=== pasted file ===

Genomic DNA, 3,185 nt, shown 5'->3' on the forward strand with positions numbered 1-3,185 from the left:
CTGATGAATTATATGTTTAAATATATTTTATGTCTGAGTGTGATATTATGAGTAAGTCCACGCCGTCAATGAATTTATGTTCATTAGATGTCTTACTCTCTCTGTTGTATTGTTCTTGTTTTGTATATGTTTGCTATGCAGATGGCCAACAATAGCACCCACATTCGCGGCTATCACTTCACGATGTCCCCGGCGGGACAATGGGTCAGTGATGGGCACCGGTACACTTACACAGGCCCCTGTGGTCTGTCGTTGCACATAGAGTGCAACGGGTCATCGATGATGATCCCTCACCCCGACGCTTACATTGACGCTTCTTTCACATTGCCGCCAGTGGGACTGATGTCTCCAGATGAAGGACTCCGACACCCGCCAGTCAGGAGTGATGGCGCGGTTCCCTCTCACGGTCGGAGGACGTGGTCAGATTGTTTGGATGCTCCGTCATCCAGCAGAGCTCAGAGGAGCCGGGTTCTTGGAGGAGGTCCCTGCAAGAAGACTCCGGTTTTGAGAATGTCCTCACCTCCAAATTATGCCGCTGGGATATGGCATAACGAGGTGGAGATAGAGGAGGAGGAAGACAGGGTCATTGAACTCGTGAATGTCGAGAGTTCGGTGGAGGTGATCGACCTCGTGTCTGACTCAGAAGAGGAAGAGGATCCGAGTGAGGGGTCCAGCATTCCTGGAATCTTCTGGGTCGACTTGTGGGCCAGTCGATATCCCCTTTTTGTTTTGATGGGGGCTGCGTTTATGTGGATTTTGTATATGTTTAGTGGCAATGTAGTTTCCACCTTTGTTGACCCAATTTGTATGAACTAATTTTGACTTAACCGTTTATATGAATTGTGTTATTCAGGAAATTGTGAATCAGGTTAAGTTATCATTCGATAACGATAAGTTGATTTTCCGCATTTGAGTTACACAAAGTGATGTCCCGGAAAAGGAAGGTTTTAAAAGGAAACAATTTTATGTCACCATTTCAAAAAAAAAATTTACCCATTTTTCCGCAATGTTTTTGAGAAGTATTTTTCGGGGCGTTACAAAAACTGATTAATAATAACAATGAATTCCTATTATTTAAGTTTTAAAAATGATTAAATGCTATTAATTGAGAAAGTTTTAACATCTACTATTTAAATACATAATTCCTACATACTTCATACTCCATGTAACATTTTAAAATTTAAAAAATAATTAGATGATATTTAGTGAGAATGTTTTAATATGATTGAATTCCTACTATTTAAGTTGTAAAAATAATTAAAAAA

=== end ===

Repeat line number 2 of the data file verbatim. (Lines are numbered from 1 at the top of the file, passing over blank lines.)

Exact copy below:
CTGATGAATTATATGTTTAAATATATTTTATGTCTGAGTGTGATATTATGAGTAAGTCCACGCCGTCAATGAATTTATGTTCATTAGATGTCTTACTCTCTCTGTTGTATTGTTCTTGTTTTGTATATGTTTGCTATGCAGATGGCCAACAATAGCACCCACATTCGCGGCTATCACTTCACGATGTCCCCGGCGGGACAATGGGTCAGTGATGGGCACCGGTACACTTACACAGGCCCCTGTGGTCTGTCGTTGCACATAGAGTGCAACGGGTCATCGATGATGATCCCTCACCCCGACGCTTACATTGACGCTTCTTTCACATTGCCGCCAGTGGGACTGATGTCTCCAGATGAAGGACTCCGACACCCGCCAGTCAGGAGTGATGGCGCGGTTCCCTCTCACGGTCGGAGGACGTGGTCAGATTGTTTGGATGCTCCGTCATCCAGCAGAGCTCAGAGGAGCCGGGTTCTTGGAGGAGGTCCCTGCAAGAAGACTCCGGTTTTGAGAATGTCCTCACCTCCAAATTATGCCGCTGGGATATGGCATAACGAGGTGGAGATAGAGGAGGAGGAAGACAGGGTCATTGAACTCGTGAATGTCGAGAGTTCGGTGGAGGTGATCGACCTCGTGTCTGACTCAGAAGAGGAAGAGGATCCGAGTGAGGGGTCCAGCATTCCTGGAATCTTCTGGGTCGACTTGTGGGCCAGTCGATATCCCCTTTTTGTTTTGATGGGGGCTGCGTTTATGTGGATTTTGTATATGTTTAGTGGCAATGTAGTTTCCACCTTTGTTGACCCAATTTGTATGAACTAATTTTGACTTAACCGTTTATATGAATTGTGTTATTCAGGAAATTGTGAATCAGGTTAAGTTATCATTCGATAACGATAAGTTGATTTTCCGCATTTGAGTTACACAAAGTGATGTCCCGGAAAAGGAAGGTTTTAAAAGGAAACAATTTTATGTCACCATTTCAAAAAAAAAATTTACCCATTTTTCCGCAATGTTTTTGAGAAGTATTTTTCGGGGCGTTACAAAAACTGATTAATAATAACAATGAATTCCTATTATTTAAGTTTTAAAAATGATTAAATGCTATTAATTGAGAAAGTTTTAACATCTACTATTTAAATACATAATTCCTACATACTTCATACTCCATGTAACATTTTAAAATTTAAAAAATAATTAGATGATATTTAGTGAGAATGTTTTAATATGATTGAATTCCTACTATTTAAGTTGTAAAAATAATTAAAAAA